Conflict Resolution

4 Tips to Help You Navigate Polarizing Conversations

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In our current social climate, participating in polarizing conversations about certain topics has become challenging and sometimes intimidating. Polarization refers to the division that can form between groups or individuals who hold opposing values, viewpoints, and beliefs on the same topic.

This division can permeate many topics, from religion to the environment to politics. The result? Everyday conversations about the world around us can become very intense. Despite this, there are still interpersonal strategies that can help people discover shared interests and mutual respect during polarizing conversations.

In our current social climate, participating in polarizing conversations about certain topics has become challenging and sometimes intimidating.

Four guidelines for polarizing conversations:

1. Acknowledge the Other Person’s Views

Acknowledging the other person’s views has two main components: being an active listener and validating their perspective.

Be an Active Listener

Active listening means listening closely, refraining from interrupting, stopping yourself from trying to dissuade the other person from their point of view, and avoiding the tendency to judge and make assumptions. It also means being present during the polarizing conversation and trying to truly hear the other person – even if you disagree with what you hear. This may be challenging if the topic is controversial, but active listening is essential for having a production conversation instead of a polarizing one.

Validate Their Perspective

Active listening also involves asking meaningful questions such as, “Even though I have a different viewpoint, I can still see where you are coming from.” Validating is also critical. Even if you disagree, you can still indicate that you hear the other person. Statements like, “I can see how you’ve come to believe these ideas and how important they are to you,” makes the person feel heard and can go a long way toward de-escalation if tensions are high. Chances are, they will want to listen to your viewpoint more, too!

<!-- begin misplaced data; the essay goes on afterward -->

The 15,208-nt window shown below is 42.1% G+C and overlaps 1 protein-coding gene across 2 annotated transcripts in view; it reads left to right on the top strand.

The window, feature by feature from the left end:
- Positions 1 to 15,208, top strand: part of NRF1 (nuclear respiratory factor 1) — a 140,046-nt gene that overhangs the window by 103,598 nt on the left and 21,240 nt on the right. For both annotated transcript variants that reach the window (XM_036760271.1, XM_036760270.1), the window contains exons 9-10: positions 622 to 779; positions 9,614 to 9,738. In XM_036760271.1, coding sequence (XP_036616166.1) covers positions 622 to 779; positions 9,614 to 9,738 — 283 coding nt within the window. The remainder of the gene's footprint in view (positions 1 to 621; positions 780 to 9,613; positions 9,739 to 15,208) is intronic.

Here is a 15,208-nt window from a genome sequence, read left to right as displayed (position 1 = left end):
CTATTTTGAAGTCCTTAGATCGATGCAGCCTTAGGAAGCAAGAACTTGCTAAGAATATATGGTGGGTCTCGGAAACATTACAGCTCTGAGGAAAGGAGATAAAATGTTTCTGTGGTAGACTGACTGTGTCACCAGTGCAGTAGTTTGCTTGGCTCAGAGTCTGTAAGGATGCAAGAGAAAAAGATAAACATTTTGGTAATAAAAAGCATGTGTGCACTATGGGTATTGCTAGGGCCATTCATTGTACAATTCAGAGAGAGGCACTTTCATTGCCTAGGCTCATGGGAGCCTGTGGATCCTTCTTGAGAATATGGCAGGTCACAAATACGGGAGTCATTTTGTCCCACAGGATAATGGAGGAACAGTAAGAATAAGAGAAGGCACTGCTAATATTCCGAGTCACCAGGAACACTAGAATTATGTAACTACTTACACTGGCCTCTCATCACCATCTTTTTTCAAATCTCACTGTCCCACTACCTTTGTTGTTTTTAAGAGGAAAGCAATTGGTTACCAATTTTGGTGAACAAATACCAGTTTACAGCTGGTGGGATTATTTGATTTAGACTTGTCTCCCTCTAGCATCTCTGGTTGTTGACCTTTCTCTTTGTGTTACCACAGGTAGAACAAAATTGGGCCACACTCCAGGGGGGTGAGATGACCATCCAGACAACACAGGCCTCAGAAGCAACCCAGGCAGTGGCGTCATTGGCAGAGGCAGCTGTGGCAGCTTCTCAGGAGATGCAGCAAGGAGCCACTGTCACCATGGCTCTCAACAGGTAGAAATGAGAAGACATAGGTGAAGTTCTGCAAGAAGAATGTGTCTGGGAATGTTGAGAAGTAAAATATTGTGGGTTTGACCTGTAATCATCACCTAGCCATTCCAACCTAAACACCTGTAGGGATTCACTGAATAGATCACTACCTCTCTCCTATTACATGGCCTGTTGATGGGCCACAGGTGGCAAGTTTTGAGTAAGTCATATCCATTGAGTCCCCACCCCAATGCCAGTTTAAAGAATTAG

2. Skip the Personal Attacks

During conversation, we sometimes give ourselves more support and understanding than we extend to the other person – especially if we disagree with their perspective. But the other person also believes in their point of view, just as you do in yours. Avoid creating a conversation where someone has to “win” or “lose.” Important issues are nuanced and rarely have a one-dimensional answer or point of view. Focus on the topic and refrain from showing anger or attacking their viewpoint or character. Look for opportunities to point out shared values or beliefs.

3. Consider Reciprocity

It might seem strange, but asking someone if they are willing to hear your viewpoint creates a sense of reciprocity, which reminds people of fairness and the principle of ‘treating others as they would like to be treated. If you actively listen during the conversation and validate their point of view, the other person will be more willing to do the same.

Check in to see if the other person would be willing to hear your side – remind them that it is a choice they can make and that it’s a choice you’ve already made in terms of listening to them. Another aspect of reciprocity involves sharing the why behind your belief or viewpoint. Sharing the reasons why you hold your perspective is important because it gives the other person a deeper understanding of your thought process. Let them know how you came to hold the position you have or explain why your viewpoint is important to you.

4. Check Your Own Bias

Due to confirmation bias, you are more likely to accept information that matches and aligns with your viewpoint and filter out information that doesn’t. Enter the polarizing conversation with the awareness that your brain may try to filter out anything that opposes your own beliefs. Reminding yourself of this can help steer your thought process back to nonjudgement and openness.

Enter the polarizing conversation with the awareness that your brain may try to filter out anything that opposes your own beliefs.

Also reflect on any embedded bias you may have on potentially polarizing topics like race, gender, age, ethnicity, religion, etc. Consider how these embedded beliefs may have contributed to your current viewpoints.

  • Do you have any blind spots in your belief system?
  • Are you stubbornly refusing to hear a different perspective because you are so connected to your own?

Asking yourself these simple questions can remind you not to make assumptions without evidence or revert to attacking the other person because of their viewpoint.

By practicing these guidelines during polarizing conversations, you may discover even more unity than initially believed.


If you would like to learn more about polarizing conversations, visit our website. For more FREE RESOURCES on this topic and others, visit our free resources page.

Author

Jennifer Kelly

Trainer, ACHIEVE Centre for Leadership

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